Shameik Moore And RZA Talk Dice Games, Killer Tapes And Making ‘Wu-Tang: An American Saga’ TV Series

WU-TANG: AN AMERICAN SAGA -- Episode 104 -- Based on one of the most influential and important groups in hip-hop history, Wu-Tang: An American Saga is inspired by “The Wu-Tang Manual” and “Tao of Wu”, and based on the true story of the Wu-Tang Clan. Set in early '90s New York at the height of the crack cocaine epidemic, the show tracks the Clan's formation, a vision of Bobby Diggs aka The RZA, who strives to unite a dozen young, black men that are torn between music and crime but eventually rise to become the unlikeliest of American success stories. She (Shameik Moore), shown. (Photo by: /Hulu)

Shameik Moore And RZA Talk Dice Games, Killer Tapes And Making ‘Wu-Tang: An American Saga’ TV Series

‘Wu-Tang: An American Saga’ is a 10-episode dramatization of the seminal years of hip-hop’s most innovative group.

Published August 29th

Written by Jerry L. Barrow

Shameik Moore was born two years after The Wu-Tang Clan released their groundbreaking debut album, Wu-Tang: Enter the 36 Chambers, in 1993, but his enthusiasm in talking about his latest project would have you believe he was in the studio when it was recorded.

“Oh man, my name is Shameik, people call me Sha, some people call me ‘Meik, I played Shaolin Fantastic and now I’m playing a character 'Sha Rader,' who lives ON Shaolin…it was destined for sure.”

Moore, in his first project since voicing Miles Morales in the hit Spider-Man: Into the Spider-Verse, takes on his biggest acting challenge yet in Wu-Tang: An American Saga, a 10-episode dramatization of the seminal years of hip-hop’s most innovative nonet. Shameik will be playing Raekwon The Chef with Ashton Sanders, Dave East, Joey Badass, Siddiq Saunderson, T.J. Atoms and Johnell Young as the other young men from NYC's Staten Island who would go on to form the Wu-Tang Clan.

Moore’s Wu-Tang education began when he worked with RZA on the 2018 film Cut Throat City, a post-Katrina heist film set in New Orleans directed by The Abbot.

“I was listening to 36 Chambers to get to know him better, and then he asked me to be a part of this project, Wu-Tang: An American Saga. Then I dove in even more [into the music] after he told me who I was playing, and what the goal was with him having me play this character. That’s pretty much how it [happened]. 2017 to 2019 has been Wu-Tang for me.”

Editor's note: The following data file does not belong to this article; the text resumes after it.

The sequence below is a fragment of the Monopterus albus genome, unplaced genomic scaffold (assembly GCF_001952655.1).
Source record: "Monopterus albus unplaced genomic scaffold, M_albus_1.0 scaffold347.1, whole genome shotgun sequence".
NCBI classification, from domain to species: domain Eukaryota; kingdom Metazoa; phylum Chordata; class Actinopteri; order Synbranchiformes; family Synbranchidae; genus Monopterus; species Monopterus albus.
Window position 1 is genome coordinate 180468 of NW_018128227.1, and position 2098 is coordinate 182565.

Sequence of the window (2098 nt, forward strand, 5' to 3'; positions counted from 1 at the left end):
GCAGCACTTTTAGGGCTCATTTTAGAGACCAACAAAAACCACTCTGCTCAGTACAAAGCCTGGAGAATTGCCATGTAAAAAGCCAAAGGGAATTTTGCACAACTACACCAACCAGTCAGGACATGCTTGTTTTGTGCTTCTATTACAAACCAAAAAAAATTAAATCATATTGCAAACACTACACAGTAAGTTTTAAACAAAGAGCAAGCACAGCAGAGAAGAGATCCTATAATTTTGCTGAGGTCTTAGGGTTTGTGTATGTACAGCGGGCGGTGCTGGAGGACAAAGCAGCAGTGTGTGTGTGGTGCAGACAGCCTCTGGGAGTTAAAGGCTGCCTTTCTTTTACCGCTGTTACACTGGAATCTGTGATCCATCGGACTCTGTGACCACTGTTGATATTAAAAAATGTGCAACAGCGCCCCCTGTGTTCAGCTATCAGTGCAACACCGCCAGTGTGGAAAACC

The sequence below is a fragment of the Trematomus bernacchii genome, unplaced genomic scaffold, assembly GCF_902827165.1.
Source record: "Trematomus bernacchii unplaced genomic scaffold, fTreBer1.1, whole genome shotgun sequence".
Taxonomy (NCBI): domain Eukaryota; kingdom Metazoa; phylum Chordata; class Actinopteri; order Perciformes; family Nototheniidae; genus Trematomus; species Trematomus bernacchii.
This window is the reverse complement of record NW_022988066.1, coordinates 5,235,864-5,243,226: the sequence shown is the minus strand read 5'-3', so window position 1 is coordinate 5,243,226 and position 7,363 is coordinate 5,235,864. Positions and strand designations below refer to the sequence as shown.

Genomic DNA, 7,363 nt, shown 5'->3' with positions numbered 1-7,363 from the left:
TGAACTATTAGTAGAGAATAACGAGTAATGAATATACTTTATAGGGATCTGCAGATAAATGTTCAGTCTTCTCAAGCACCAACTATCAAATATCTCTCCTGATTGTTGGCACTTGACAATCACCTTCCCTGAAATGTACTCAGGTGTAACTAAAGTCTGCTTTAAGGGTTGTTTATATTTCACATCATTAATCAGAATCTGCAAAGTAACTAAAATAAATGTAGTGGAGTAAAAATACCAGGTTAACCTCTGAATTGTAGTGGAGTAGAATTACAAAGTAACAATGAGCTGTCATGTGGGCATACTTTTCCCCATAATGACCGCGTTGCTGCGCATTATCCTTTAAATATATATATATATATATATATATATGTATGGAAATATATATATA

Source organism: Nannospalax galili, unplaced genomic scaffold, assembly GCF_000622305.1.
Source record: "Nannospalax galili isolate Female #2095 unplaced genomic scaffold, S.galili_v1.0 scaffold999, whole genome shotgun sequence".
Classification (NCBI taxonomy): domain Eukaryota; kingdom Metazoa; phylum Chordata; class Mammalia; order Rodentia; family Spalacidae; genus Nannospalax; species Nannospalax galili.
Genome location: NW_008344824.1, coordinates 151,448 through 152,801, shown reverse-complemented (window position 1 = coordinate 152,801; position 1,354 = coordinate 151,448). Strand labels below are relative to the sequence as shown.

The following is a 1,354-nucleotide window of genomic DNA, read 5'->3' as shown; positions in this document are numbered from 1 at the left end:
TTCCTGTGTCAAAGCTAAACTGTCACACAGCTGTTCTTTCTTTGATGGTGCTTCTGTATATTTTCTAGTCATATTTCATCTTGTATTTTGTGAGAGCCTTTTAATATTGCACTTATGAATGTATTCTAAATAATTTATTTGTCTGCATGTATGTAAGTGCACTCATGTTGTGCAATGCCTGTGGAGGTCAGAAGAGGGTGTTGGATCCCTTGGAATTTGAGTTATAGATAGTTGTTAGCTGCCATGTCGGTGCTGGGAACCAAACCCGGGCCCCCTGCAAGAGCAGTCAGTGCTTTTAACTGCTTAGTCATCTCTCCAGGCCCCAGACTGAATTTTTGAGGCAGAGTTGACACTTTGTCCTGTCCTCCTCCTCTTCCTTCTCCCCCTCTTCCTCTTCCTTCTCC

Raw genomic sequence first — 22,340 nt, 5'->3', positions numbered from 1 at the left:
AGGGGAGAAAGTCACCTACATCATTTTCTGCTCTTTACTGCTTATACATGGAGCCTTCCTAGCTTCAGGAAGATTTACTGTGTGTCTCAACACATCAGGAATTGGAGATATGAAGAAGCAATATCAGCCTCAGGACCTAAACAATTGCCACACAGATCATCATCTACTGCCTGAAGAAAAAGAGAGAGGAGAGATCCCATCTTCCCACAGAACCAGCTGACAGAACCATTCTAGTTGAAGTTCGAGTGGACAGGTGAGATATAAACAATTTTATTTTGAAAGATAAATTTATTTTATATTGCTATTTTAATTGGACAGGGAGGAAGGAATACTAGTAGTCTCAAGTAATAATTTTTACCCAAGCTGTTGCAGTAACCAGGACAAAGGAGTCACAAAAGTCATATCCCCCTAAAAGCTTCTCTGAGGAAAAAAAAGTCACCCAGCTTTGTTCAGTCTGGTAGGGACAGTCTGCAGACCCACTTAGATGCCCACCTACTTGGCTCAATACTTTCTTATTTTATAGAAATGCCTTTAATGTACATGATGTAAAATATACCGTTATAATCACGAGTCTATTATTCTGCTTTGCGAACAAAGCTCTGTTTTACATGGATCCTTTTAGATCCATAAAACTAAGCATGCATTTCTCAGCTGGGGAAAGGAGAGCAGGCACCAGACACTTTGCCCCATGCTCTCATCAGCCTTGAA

Shameik is so excited to be part of the project that even his namesake being infamously murdered on the “Killer Tape” skit (“Shameik got bust two times in his head!”) can quell his enthusiasm.

“Yooo, does that not already feel like I was already a part of Wu-Tang? Does that not feel that way?” he reacts into the phone sounding a bit like Miles telling Peter that he has to make Kingpin pay. “It’s crazy that you said that. RZA — I call him OG — and OG was like, ‘You really a Wu member.’”

“He just has a natural ability to absorb the material and spit it out,” RZA says of Moore. “I really saw him as somebody who could really translate what’s on the page and the art. I got a chance to direct him and I saw how well he is at being the instrument. Miles Davis is a great musician, but if he had a bad trumpet, the music ain’t gonna come out as good. So Shameik is a great instrument.”

 

WU-TANG: AN AMERICAN SAGA -- Episode 104 -- Based on one of the most influential and important groups in hip-hop history, Wu-Tang: An American Saga is inspired by “The Wu-Tang Manual” and “Tao of Wu”, and based on the true story of the Wu-Tang Clan. Set in early '90s New York at the height of the crack cocaine epidemic, the show tracks the Clan's formation, a vision of Bobby Diggs aka The RZA, who strives to unite a dozen young, black men that are torn between music and crime but eventually rise to become the unlikeliest of American success stories. She (Shameik Moore), shown. (Photo by: /Hulu)
Shameik Moore as Raekwon The Chef in 'Wu-Tang: An American Saga'

To embody Raekwon, Shameik shadowed the MC to capture his walk, body language, speech and lingo, as well as donning a fat suit for his bulkier frame.

“This is the most character-driven thing I’ve ever done. With Shaolin Fantastic (in The Get Down) I got to interpret what a bad boy is in the '70s,” he says. “I did my own research on New York kids and what they sounded like, and I added my hip-hop experience as a battle dancer and I learned how to DJ. They put me in the clothes, they wrote the words, they put me around the right people and I did my thing. Malcolm Adekanbi (his character in Dope) at the time was closer to my character as a person. [This is] different. It’s different.”

While Moore admits that RZA is “hard to impress,” the founding member of the group and executive producer is effusive when speaking on his performance.

“When I watched the series, he was killing it, yo. I’m really proud and happy that this is an opportunity to show his skills,” says RZA. “He’s playing Raekwon The Chef, which is not an easy thing to do, but he’s doing a great job.”